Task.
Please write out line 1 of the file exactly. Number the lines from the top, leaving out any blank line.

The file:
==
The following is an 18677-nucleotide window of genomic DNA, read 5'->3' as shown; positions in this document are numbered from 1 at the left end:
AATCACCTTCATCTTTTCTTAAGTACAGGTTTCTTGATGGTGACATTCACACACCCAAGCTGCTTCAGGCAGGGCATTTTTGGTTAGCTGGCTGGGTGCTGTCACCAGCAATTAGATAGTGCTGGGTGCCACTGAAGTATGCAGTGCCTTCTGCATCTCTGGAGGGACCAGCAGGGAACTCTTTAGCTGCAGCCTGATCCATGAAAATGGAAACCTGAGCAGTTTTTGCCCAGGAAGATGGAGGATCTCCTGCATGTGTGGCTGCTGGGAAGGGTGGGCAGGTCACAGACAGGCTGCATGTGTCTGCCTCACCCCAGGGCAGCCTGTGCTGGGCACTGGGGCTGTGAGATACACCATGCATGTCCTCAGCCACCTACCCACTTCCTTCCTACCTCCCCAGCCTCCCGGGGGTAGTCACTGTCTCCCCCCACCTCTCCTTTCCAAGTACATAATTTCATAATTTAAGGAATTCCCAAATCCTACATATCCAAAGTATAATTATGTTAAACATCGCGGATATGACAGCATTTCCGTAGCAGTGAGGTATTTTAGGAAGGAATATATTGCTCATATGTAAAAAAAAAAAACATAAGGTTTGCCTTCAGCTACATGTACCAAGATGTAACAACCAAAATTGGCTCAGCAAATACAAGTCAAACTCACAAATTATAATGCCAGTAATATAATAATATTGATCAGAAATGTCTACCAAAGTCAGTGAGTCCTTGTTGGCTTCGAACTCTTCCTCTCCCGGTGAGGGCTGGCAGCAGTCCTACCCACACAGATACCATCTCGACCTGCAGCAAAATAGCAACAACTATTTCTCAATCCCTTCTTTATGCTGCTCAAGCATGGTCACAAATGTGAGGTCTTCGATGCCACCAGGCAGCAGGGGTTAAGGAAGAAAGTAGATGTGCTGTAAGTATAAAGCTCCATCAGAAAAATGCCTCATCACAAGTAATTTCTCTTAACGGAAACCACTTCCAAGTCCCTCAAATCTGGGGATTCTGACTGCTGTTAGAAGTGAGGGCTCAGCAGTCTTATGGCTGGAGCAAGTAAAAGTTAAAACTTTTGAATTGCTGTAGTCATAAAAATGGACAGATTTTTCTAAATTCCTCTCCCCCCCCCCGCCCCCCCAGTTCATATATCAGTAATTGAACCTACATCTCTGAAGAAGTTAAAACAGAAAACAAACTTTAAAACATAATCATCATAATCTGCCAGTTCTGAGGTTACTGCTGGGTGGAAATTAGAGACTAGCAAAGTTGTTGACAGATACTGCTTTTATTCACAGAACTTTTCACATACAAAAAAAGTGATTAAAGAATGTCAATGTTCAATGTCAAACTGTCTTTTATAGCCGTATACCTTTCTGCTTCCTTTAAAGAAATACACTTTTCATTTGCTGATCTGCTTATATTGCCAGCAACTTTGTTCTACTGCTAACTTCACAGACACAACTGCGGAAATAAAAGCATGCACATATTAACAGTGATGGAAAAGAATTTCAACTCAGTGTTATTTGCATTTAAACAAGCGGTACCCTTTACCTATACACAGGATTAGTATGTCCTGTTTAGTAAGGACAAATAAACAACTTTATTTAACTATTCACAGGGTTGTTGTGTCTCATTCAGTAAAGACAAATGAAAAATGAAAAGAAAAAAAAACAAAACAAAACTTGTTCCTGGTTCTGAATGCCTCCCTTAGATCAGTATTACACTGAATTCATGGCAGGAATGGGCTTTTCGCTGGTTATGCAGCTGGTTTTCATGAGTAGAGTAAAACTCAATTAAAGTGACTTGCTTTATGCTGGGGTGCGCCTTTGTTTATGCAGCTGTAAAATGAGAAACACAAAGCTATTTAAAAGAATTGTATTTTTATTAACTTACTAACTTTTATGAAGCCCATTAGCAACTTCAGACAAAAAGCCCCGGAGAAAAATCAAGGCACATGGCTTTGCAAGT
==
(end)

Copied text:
The following is an 18677-nucleotide window of genomic DNA, read 5'->3' as shown; positions in this document are numbered from 1 at the left end: